• Verse 1: “according to the authority of God” ~ ἐπιταγὴν θεοῦ – No matter how one translates this it comes down to a matter of authority. The writer asserts that Paul’s authority/commission/command comes from God. Paul typically did assert his calling or service as an apostle, but this presents a whole new angle that more directly asserts authority for the words and instruction to follow. Again, this begs the question, would Paul have had to exert this much force with Timothy? It doesn’t seem necessary that he would have to do so. The strength of this thought will fore fully play out in verse 7 with those who “wish to be teachers.”
  • Verse 2: “true child” (of one born to a married couple) ~ γνησίῳ τέκνῳ – Another angle that asserts authority passed down legitimately from God to Paul to Timothy. In other words, what is to follow is pure teaching. Think in terms of contrast: true/false, real/fake, legitimate/illegitimate. These opening lines are setting up the discourse to follow in opposition to the way other Christians are interpreting, reading and living out their faith

The introduction is irregular compared to typical Pauline writings on at least several counts:

  1. Paul’s introduction is overly formal and overtly emphatic of Paul’s authority. In Paul’s letters to the churches this makes sense, but in a seeming private correspondence to a well known co-worker it would be unnecessary. Miller points out that John Calvin noticed this in his commentary when he wrote that Paul had “no need to set forth his titles and reassert his claims to apostleship, as he does here, for the name alone would have certainly have been enough for Timothy.” Further, Calvin concluded that the Pastorals must have been intended for a larger audience, but if so, then why was there no reference to them? (57, n.1)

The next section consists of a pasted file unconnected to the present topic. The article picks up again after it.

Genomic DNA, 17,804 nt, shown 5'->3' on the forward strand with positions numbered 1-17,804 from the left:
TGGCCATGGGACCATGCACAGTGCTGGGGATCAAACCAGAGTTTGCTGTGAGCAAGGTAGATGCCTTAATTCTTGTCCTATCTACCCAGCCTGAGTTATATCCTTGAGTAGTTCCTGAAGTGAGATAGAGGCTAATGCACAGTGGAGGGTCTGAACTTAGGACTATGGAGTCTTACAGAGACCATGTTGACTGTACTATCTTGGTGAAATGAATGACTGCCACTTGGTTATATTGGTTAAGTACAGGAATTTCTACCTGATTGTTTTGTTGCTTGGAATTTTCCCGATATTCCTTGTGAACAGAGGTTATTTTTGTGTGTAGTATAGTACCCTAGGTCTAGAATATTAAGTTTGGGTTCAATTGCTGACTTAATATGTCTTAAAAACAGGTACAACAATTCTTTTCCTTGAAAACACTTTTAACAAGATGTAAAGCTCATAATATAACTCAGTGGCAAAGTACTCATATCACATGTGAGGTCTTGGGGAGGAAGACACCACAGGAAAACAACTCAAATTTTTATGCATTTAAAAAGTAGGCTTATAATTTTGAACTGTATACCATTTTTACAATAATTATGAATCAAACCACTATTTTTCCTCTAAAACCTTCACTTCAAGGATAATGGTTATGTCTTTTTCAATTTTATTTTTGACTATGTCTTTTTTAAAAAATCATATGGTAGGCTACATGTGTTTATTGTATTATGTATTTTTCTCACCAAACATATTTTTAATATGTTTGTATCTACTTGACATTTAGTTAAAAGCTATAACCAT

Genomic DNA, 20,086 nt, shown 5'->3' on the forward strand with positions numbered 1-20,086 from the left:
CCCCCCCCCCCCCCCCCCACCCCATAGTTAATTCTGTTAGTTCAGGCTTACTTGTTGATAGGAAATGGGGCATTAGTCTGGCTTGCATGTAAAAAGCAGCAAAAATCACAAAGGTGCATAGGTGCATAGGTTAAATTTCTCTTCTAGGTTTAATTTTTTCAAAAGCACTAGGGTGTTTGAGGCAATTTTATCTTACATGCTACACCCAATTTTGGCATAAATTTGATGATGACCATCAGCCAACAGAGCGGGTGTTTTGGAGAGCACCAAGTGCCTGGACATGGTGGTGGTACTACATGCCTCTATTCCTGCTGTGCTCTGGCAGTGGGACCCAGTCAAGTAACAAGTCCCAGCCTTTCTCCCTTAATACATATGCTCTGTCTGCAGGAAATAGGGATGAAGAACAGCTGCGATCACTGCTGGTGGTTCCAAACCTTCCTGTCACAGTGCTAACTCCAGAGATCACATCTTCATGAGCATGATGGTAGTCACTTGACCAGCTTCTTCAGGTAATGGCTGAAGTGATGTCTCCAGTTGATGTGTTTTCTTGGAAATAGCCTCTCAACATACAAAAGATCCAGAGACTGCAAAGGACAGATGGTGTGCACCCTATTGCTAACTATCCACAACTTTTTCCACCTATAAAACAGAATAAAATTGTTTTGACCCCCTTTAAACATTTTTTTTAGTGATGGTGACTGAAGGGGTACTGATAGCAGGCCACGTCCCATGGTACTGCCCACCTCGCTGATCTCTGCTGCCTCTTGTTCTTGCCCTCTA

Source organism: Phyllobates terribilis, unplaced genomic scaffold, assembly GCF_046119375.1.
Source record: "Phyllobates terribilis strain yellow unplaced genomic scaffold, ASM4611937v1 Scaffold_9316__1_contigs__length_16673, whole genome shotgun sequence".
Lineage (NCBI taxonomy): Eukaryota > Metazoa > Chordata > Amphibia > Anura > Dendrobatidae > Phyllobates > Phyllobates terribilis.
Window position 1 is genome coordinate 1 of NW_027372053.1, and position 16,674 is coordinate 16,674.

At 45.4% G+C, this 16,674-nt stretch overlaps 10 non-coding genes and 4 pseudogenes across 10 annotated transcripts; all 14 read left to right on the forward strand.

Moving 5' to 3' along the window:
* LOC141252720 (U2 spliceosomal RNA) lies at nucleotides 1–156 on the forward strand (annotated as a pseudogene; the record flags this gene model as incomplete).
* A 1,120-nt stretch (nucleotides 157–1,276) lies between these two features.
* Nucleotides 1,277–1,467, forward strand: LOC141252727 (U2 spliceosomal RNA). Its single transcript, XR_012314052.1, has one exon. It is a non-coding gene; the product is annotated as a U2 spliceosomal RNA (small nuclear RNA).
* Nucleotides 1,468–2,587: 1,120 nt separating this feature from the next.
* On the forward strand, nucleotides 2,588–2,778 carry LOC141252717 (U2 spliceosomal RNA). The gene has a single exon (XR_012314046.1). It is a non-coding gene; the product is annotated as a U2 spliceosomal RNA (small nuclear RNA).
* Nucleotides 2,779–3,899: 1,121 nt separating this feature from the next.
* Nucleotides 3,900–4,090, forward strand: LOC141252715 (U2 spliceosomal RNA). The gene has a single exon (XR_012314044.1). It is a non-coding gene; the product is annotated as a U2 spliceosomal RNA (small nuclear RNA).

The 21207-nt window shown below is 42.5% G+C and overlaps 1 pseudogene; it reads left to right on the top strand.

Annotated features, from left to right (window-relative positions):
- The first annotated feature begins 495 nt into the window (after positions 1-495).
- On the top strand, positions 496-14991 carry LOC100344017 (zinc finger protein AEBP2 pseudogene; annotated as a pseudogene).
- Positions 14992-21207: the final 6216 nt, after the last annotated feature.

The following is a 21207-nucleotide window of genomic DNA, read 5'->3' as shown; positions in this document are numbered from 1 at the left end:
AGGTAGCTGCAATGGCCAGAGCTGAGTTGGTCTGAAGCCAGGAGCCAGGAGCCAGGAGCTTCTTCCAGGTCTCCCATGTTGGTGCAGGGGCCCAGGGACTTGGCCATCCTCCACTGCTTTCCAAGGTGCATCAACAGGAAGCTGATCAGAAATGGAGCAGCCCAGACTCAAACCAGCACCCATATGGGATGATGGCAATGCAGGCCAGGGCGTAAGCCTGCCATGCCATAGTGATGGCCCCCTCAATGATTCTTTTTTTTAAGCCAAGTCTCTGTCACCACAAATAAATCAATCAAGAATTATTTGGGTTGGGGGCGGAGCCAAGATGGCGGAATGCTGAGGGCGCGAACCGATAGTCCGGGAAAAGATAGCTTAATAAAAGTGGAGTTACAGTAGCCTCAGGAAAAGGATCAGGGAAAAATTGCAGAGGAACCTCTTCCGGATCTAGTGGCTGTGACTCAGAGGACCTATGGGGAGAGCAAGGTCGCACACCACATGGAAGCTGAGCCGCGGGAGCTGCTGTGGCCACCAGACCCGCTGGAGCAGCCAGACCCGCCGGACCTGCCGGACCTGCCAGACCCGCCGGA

2. Nowhere else in Paul’s letter do we see him refer to God as Savior. Yet in the Pastorals it isused ten times. Six in reference to God (1 Tim. 1.1, 2.3, 4.10, Titus 1.3, 2.10, 3.4) and four to Jesus as Savior (2 Tim. 1.10, Titus 1.4, 2.13, 3.6). (Miller 57)
  3. The reference to Jesus as “our hope” is a phrase Paul uses five times in the PE and only five other times total in his other letters. A minor point, but still one that is unusual. Miller, citing C.K. Barrett, suggests that these items reveal liturgical additions and propose that Paul might have simply written, “Paul to Timothy, my true child in the faith. Grace and peace from God our Father and Christ Jesus our Lord. (59)
  4. The language change from Christ as Savior to God as Savior as well as from Jesus Christ to Christ Jesus suggests a later writing borrowing from popular liturgical sayings as opposed to typical Pauline phrases. Further, the phrase “in faith” is not known to be something Paul might write. (Dibelius 13-14)
  5. It is interesting that the writer references Christ Jesus three times in these two verses, yet doesn’t go on to delve into any Christological themes as Paul was known to do. One might suggest that the corrective matters at hand took precedence. However, it also seems to stack the deck with another item pressing too hard for authenticity. (Krause 29-30)

The result yields an introduction that for all intents and purposes should sound Pauline, but in reality is a bit of a “clanging cymbal.”

This introduction, as well as 2 Timothy and Titus, seem to have become formulaic in usage. Let’s not forget that in our culture and age, we can readily examine several other Pauline letters just bu flipping a few pages in any Bible, so spotting a counterfeit is in some ways easier. It is quite possible that the intended audience, not necessarily Timothy alone, would have heard or read this introduction and accepted it as genuine simply because these words resonated with them as something Paul would say…”because these are things we say.”

This is, at least, one way to look at these two introductory verses as formulaic. They provided a formula of words that were quickly recognized as valid, as opposed to invalid. In other words, the writer is using words and phrases in such a way that the hearer/reader will immediately associate them with Paul…at least among themselves. The danger with formulaic phrases is that they can become catch phrases used to manipulate people, or in this case, those who heard or read this short letter.

Perhaps we, too, have become comfortable with the formulaic nature of certain phrases. Perhaps, upon tearing this letter apart and reconstructing it afresh in our hearts and minds we might be able to distinguish it for what it is and apply it accordingly. No doubt, this letter is a part of our Christian heritage and as such deserves a hearing.